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Betacup: A Mission to Drink Sustainably

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With 65 percent of North Americans drinking coffee, and it being the second most popular drink in the world, it only seems reasonable that an organization would come along to make the act of consuming this beverage friendlier for our environment.

Founded in May of 2009, The Betacup Challenge is an attempt to do just that. Its goal is to create a more convenient and less harmful alternative to the non-recyclable coffee cup. And the best part is that you get to design it.

“We decided that while we might have a few good ideas, lots of talented people drink coffee everyday and they might have thought about this problem too. So we came up with the betacup challenge as a way to get a lot more of us working on the problem,” the Web site reads.

In a promotional video, Toby Daniels, co-founder and community organizer of Betacup, briefly summed up the issue with our everyday disposable coffee cups.

“We drink coffee out of these paper cups because it’s convenient,” Daniels said. “But there’s a problem. This [paper] cup cannot be recycled, and most likely, neither can the ones that you throw away every day.”

He goes on to explain that over 58 billion cups are thrown away every year, with the majority ending up in landfills. (More facts on this issue can be found on the official Web site)

Betacup began accepting submissions for a more eco-friendly cup on Apr. 1, and so far there have been a total of 161 submitted ideas. The top entry will receive $10,000, and the subsequent top five will have $10,000 divided amongst them.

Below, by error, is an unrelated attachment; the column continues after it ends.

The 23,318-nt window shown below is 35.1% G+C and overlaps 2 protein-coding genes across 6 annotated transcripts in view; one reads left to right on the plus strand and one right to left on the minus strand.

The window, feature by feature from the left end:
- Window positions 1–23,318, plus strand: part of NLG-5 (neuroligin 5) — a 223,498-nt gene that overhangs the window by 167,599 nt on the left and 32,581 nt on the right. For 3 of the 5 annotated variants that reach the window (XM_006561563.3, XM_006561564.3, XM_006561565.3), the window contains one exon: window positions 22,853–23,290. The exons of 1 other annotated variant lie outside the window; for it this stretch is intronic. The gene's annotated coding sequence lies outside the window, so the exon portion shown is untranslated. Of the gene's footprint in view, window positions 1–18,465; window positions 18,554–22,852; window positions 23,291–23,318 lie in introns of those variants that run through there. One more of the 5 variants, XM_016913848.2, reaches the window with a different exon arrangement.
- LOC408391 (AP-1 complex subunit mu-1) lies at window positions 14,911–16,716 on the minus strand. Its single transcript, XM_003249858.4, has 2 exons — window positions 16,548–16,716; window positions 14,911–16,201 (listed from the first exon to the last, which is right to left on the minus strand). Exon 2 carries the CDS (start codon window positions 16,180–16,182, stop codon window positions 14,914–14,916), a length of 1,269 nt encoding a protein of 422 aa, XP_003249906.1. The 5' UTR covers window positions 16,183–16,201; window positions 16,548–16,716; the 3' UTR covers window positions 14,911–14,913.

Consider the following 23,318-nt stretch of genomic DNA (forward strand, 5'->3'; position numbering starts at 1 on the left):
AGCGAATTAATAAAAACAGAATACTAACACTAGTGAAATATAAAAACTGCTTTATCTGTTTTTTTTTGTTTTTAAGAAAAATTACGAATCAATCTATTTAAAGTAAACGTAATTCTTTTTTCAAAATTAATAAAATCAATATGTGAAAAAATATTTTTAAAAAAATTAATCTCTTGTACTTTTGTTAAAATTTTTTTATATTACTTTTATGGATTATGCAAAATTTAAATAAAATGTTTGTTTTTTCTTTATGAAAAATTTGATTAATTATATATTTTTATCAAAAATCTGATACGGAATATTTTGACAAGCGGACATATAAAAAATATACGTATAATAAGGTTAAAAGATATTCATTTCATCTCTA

Recently, Core 77 posted their three favorite ideas from the challenge so far. Their first pick, The Une Coffee Cup submitted by Tom Fereday, is my personal favorite out of the bunch.

After browsing through the submissions, I began to sense that some people were over-designing, which is why coming across the Une Coffee Cup was such a relief. The cup is 100% recyclable and made of black polypropylene, and the ribs circling the cup serve as a protection from the hot contents inside.  It features a hinged lid, which means the top and cup don’t have to be manufactured separately, ultimately reducing the environmental footprint it leaves behind.

But despite these innovative features, it’s a surprisingly simple design.

“The UNE coffee cup rethinks existing disposable coffee cups from the ground up,” Fereday writes in his description.

You can register here to submit an entry, or browse and rate other ideas.

The submission deadline is June 1, and the 14-day rating session begins the same day.

“Our goal is to eliminate paper-cup consumption through the design of a more convenient alternative to reusable coffee mugs,” Daniels said. “We believe that if we take collective activism, we can come up with a more sustainable and a more convenient solution that consumers will adopt on mass.”

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About Daniel Speir

  • Liz

    I’m kind of worried about how this UNE cup will sound when I drink from it. Hopefully, not as painful as that darn chip bag.